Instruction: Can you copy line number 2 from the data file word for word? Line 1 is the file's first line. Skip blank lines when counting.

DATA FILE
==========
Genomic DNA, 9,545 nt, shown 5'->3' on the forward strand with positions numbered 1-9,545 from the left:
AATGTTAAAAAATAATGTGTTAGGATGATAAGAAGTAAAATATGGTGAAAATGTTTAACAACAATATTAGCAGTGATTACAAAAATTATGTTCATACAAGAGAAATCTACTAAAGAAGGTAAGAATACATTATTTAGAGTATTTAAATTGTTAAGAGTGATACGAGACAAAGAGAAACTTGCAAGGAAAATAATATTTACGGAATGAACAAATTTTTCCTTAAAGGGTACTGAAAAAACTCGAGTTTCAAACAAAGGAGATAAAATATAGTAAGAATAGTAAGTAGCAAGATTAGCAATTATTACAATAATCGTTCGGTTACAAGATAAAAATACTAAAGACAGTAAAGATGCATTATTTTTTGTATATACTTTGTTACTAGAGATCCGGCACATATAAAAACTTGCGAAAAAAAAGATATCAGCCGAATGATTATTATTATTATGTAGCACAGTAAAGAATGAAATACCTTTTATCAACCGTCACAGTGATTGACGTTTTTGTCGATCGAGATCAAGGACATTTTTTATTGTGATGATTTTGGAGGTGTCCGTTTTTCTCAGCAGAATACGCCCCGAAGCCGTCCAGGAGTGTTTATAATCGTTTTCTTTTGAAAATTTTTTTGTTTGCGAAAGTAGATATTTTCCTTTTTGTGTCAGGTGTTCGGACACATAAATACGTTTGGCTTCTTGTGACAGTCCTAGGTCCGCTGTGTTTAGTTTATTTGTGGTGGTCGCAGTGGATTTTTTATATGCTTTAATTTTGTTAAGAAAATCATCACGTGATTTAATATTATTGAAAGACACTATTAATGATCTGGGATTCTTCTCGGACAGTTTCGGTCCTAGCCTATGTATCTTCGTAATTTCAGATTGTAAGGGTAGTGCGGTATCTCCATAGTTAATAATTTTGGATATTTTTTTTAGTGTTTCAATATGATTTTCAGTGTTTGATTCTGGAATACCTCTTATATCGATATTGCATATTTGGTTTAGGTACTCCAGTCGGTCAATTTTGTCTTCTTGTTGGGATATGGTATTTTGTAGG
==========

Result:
AATGTTAAAAAATAATGTGTTAGGATGATAAGAAGTAAAATATGGTGAAAATGTTTAACAACAATATTAGCAGTGATTACAAAAATTATGTTCATACAAGAGAAATCTACTAAAGAAGGTAAGAATACATTATTTAGAGTATTTAAATTGTTAAGAGTGATACGAGACAAAGAGAAACTTGCAAGGAAAATAATATTTACGGAATGAACAAATTTTTCCTTAAAGGGTACTGAAAAAACTCGAGTTTCAAACAAAGGAGATAAAATATAGTAAGAATAGTAAGTAGCAAGATTAGCAATTATTACAATAATCGTTCGGTTACAAGATAAAAATACTAAAGACAGTAAAGATGCATTATTTTTTGTATATACTTTGTTACTAGAGATCCGGCACATATAAAAACTTGCGAAAAAAAAGATATCAGCCGAATGATTATTATTATTATGTAGCACAGTAAAGAATGAAATACCTTTTATCAACCGTCACAGTGATTGACGTTTTTGTCGATCGAGATCAAGGACATTTTTTATTGTGATGATTTTGGAGGTGTCCGTTTTTCTCAGCAGAATACGCCCCGAAGCCGTCCAGGAGTGTTTATAATCGTTTTCTTTTGAAAATTTTTTTGTTTGCGAAAGTAGATATTTTCCTTTTTGTGTCAGGTGTTCGGACACATAAATACGTTTGGCTTCTTGTGACAGTCCTAGGTCCGCTGTGTTTAGTTTATTTGTGGTGGTCGCAGTGGATTTTTTATATGCTTTAATTTTGTTAAGAAAATCATCACGTGATTTAATATTATTGAAAGACACTATTAATGATCTGGGATTCTTCTCGGACAGTTTCGGTCCTAGCCTATGTATCTTCGTAATTTCAGATTGTAAGGGTAGTGCGGTATCTCCATAGTTAATAATTTTGGATATTTTTTTTAGTGTTTCAATATGATTTTCAGTGTTTGATTCTGGAATACCTCTTATATCGATATTGCATATTTGGTTTAGGTACTCCAGTCGGTCAATTTTGTCTTCTTGTTGGGATATGGTATTTTGTAGG